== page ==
a.    In his sovereignty, God has bound himself by the promises he has made to us.

"One good way to get comfort is to plead the promise of God in prayer…. Show him his handwriting; God is tender of his word."  Thomas Manton

b.   So pray what God has promised to do for you in the Bible.

4.   Nehemiah did that by confessing the corporate sins of his people, 6b-7.

a.    Corporate confession implies corporate repentance.

b.   We see that during the captivity/exile there were many changes in Judah's behavior that accounted for Nehemiah's confession on their behalf.

1)   They turned away from idolatry.

2)   They valued the Sabbath, the lack of which was one of the reasons they were exiled.

Lv. 26:43 – The land also shall be left empty by them, and will enjoy its sabbaths while it lies desolate without them; they will accept their guilt, because they despised My judgments and because their soul abhorred My statutes.

3)   They were humbled.

Ps. 137:1-6 – By the rivers of Babylon, there we sat down, yea, we wept when we remembered Zion.  We hung our harps upon the willows in the midst of it.  For there those who carried us away captive asked of us a song, and those who plundered us requested mirth, saying, "Sing us one of the songs of Zion!"  How shall we sing the Lord's song in a foreign land?  If I forget you, O Jerusalem, let my right hand forget its skill!  If I do not remember you, let my tongue cling to the roof of my mouth—if I do not exalt Jerusalem above my chief joy.

4)   They began to value the Word of God on a consistent basis – the synagogue system likely began during the exile.

c.    This doesn't mean that every last individual had a heart change, but Judah as a people reformed its ways.

1)   This shows us that it is not appropriate for us to pray for the corporate forgiveness of the United States because there is no change in behavior as a culture.

2)   We need to pray that the Lord would grant us repentance.

d.   Nehemiah as their representative brings their cry before God – in that way Nehemiah is a Christ-figure for Christ does that for us.

1 Jn. 2:1-2 – My little children, these things I write to you, so that you may not sin. And if anyone sins, we have an Advocate with the Father, Jesus Christ the righteous.  And He Himself is the propitiation for our sins, and not for ours only but also for the whole world.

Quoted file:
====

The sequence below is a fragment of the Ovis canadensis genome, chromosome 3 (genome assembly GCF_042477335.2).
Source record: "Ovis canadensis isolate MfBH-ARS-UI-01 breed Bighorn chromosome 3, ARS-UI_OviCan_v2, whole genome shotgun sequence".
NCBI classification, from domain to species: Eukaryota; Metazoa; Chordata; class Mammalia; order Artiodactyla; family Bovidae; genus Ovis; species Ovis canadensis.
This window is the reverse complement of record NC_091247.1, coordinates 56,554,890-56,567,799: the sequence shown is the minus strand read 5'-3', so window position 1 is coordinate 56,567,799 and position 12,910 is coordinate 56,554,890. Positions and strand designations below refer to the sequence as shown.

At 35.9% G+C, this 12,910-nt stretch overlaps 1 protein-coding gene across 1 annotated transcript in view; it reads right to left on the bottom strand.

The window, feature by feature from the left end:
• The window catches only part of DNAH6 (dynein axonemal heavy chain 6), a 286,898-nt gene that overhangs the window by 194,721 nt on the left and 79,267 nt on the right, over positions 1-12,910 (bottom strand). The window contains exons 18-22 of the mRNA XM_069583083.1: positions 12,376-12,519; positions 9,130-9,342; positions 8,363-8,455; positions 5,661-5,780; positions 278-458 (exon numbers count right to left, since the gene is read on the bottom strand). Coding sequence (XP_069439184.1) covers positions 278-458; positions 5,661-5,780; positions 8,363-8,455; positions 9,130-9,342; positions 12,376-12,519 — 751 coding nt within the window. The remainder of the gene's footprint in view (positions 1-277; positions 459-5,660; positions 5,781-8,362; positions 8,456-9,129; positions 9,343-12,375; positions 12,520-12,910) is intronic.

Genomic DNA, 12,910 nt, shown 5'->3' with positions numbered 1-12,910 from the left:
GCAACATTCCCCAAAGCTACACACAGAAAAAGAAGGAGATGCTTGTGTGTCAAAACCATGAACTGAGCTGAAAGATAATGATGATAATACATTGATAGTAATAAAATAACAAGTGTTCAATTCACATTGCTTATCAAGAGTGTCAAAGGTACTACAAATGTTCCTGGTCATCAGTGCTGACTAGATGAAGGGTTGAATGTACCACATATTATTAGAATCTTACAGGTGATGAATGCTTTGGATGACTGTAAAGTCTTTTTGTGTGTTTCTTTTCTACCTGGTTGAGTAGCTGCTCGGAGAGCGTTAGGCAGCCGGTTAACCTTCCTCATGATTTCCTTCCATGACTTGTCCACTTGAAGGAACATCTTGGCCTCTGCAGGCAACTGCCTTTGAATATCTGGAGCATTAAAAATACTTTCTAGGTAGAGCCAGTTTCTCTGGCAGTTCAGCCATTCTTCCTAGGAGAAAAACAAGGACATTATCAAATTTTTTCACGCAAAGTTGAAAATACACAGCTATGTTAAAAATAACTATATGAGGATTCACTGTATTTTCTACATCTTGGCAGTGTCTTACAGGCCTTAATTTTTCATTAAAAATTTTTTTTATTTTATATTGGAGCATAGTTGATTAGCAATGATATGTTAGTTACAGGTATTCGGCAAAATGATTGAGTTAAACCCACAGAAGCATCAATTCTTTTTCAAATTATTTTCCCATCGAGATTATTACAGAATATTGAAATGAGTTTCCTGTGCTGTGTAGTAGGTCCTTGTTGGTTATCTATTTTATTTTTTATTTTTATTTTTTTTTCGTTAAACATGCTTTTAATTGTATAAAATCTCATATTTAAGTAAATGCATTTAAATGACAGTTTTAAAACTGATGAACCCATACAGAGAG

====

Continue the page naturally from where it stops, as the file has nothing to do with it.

F.   Notice that even in this state of exile Nehemiah says that these are God's people whom he has redeemed, 10.

1.   Some think this is a reference to the past redemption in the Exodus.

2.   I think this may look back to the Exodus, but only to point out that these are now God's redeemed people even in the middle of captivity.

G. Nehemiah finishes by praying for success, 11a.

1.   Sometimes our pseudo-piety thinks that it is unspiritual to pray for success.

a.    Success in a game.

b.   Profit in business.

2.   But doesn't success come from the hand of the Lord?

"A day without prayer is a day that totally denies the sovereignty of God and glorifies the self-sufficiency of man." A.W. Pink

WSC 98 – What is Prayer?  Prayer is an offering up of our desires unto God, for things agreeable to his will, in the name of Christ, with confession of our sins, and thankful acknowledgement of his mercies.

Application & Conclusion

Nehemiah teaches us several things that we can, by God's grace, put in practice in our lives:

·      We should always consider if we are the solution for a problem that we see in the church of Jesus Christ, 1-3.

·      Godly action is always preceded by believing prayer, 4.

·      We should not be afraid to pray for success, 11a.

·      The acting of praying itself is a mercy from the Lord.

"A praying man can never be very miserable, whatever his condition be. For he has the ear of God; the Spirit within to indite, a Friend in heaven to present, and God Himself to receive his desire.  It is a mercy to pray, even though I never receive the mercy prayed for."  William Bridge

·      We may be the answer to our own prayer – Nehemiah prayed and then he went to talk with the king.

The Lord blesses the prayers of his praying people.